LOS ANGELES, April 22 (UPI) -- Actor Robert Blake pleaded innocent on Monday to all four counts against him -- including murder -- in the death of his wife, Bonny Lee Bakley, in May 2001.
A hearing was scheduled for May 1 to set a date for a preliminary hearing in the case.
Prosecutors charged that Blake "personally and intentionally discharged the firearm which caused great bodily injury and death to Bobby Lee Bakley."
The complaint also claims that Blake committed the crime by means of special circumstances -- lying in wait -- meaning Blake, if convicted, could face capital punishment under California law.
The 68-year-old Emmy-winning star of the 1970s police drama "Baretta" was also charged with two counts of solicitation to commit murder and one count of conspiracy to commit murder.
Earle Caldwell, described as a bodyguard and former handyman for Blake, was also arraigned Monday. He pleaded innocent to one count of conspiracy to commit murder.
Prosecutors and defense attorneys agreed that they were not prepared to take up the question at Monday's brief hearing of whether bail should be granted. They may reconsider that issue at the May 1 hearing.
Prosecutors have said they would oppose bail. Blake's attorney, Harland Braun, said he would argue for bail, which would be $1 million in a case involving charges of murder with special circumstances -- and is rarely, if ever, granted.
The criminal complaint alleged that Blake committed at least 18 overt acts as part of an ongoing campaign to end his wife's life.
In one part of the complaint, investigators said that in March 2001 -- two months before Bakley was killed -- Blake asked someone to hide in a van in a desert area and kill Bakley.
The complaint also alleges that Blake drove one person to a spot near Vitello's, a restaurant in the Studio City section of Los Angeles, to look at a possible murder site. Bakley, 44, was shot to death May 4 last year as she sat in Blake's car near the restaurant.
Blake told police he left her in the car while he went back inside the restaurant to retrieve a gun he had left in their booth, and came back to find her shot and dying.
Prosecutors said Caldwell kept a list of items handy -- at Blake's request -- including two shovels, a small sledge, a crowbar, old rugs, duct tape, Drano, pool acid and lye. They said the list included an instruction: "Get blank gun ready."
Speaking with reporters outside the courthouse in Van Nuys, Blake's lawyer, Braun, declined to comment on the details listed in the criminal complaint.
"I can't comment on what evidence they have because I haven't seen it," said Braun.
Police said they had gathered "significant and compelling" evidence against Blake during their nearly yearlong investigation. More evidence will be brought up in open court when prosecutors make their case at a preliminary hearing.
Former Los Angeles County District Attorney Vincent Bugliosi said prosecutors are not likely to put on more than a skeleton case at that hearing.
"If they do, they're basically handing the case over to the defense," said Bugliosi, who gained fame for prosecuting mass murderer Charles Manson.
Actually, the defense may have handed the case over to the prosecution.
Braun turned evidence over to police six days after Bakley was killed, including trunks full of personal effects that he removed from the house where Bakley lived. He characterized the material as "a catalog of her business operations ... the lonely hearts thing."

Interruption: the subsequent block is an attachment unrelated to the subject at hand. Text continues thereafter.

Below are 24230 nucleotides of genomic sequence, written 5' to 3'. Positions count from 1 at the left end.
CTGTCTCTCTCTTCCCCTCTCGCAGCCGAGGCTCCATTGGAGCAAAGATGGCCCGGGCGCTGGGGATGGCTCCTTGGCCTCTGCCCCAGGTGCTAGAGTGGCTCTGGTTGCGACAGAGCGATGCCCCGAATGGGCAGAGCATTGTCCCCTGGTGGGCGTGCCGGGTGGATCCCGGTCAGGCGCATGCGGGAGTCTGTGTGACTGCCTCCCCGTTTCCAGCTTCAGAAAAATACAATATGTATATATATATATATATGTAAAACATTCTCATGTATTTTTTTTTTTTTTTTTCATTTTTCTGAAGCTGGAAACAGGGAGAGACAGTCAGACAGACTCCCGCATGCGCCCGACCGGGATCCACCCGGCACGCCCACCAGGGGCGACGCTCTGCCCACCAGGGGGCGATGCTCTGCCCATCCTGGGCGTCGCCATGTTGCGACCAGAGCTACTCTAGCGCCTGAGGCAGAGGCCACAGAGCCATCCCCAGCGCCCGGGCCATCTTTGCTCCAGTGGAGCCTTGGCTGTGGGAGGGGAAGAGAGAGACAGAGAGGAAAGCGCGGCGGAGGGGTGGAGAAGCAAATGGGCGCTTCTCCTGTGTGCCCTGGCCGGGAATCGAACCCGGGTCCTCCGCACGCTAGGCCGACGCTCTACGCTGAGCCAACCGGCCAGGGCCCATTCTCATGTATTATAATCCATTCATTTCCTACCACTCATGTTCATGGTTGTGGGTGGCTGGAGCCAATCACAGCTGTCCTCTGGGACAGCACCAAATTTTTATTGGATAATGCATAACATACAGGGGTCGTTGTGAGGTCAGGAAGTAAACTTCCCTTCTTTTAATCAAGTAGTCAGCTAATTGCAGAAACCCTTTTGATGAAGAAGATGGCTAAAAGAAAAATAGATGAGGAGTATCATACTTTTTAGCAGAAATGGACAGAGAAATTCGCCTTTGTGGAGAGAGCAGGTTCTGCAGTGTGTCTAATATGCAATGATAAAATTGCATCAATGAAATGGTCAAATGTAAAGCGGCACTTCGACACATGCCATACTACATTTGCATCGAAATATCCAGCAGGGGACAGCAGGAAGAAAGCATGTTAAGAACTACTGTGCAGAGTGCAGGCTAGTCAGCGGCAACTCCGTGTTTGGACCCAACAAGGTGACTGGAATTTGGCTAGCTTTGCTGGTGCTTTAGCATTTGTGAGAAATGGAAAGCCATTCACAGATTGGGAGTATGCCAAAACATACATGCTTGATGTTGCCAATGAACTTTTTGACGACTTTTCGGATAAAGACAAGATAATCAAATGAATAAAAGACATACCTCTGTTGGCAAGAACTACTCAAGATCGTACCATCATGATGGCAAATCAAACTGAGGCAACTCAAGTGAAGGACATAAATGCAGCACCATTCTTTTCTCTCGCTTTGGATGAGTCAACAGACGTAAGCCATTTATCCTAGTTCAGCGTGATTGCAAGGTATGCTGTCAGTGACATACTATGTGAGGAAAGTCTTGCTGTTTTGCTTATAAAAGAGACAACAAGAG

Braun claimed that Bakley routinely used the mail to get lonely men to send her money, sometimes in exchange for offers of nude photos of herself. He insisted that any number of people had a motive to kill her.
On the night they arrested Blake, however, police said they had eliminated all possible other suspects. Braun remained unconvinced.
"I think the real killer is still out there," he said.
Braun also replayed his character assessment against Bakley, while saying he didn't want to "besmirch" her reputation.
"That means, 'I want to now besmirch Bonny,'" said Cary Goldstein, an attorney who represents Bakley's family.
"It's a tactic," he said. "It's preconditioning prospective jurors. The subtle implication is that she had it coming. I predict backlash by the American public to this tactic. And hopefully a prominent defense attorney will think twice before utilizing this brutal tactic."
On the night that Bakley was killed, police conducted tests to determine whether Blake had fired a gun. The results were placed in the case file, which has been under seal, but Braun has consistently suggested that the tests must have come back negative.
"If he had gunshot residue on his hand," said Braun shortly after Bakley was killed, "he'd have been arrested by now."
"In a murder case, there's no statute of limitations," he said, "but as soon as you make an arrest, then the constitutional and statutory right to a speedy trial comes into play. Even if they believe at the moment a person is guilty, if they feel they can accumulate more evidence, they can wait because they don't have to worry about the statute running."
Bugliosi said investigators may have been extra deliberate because they don't want to repeat the mistakes of the O.J. Simpson double-murder case, when Simpson was acquitted after a trial that exposed numerous flaws in the Los Angeles Police Department's handling of the case.
"The Simpson case was very harmful to our system of justice," said Bugliosi, "because there's no question the man was guilty, and yet he got off. The prosecution does not want a duplication of anything like that, so they want to make sure they have enough evidence when they go to trial."
Goldstein is satisfied that police have their man.
"The family is grateful that they're a step closer to closure and resolution," he said. "Hopefully there will be justice served."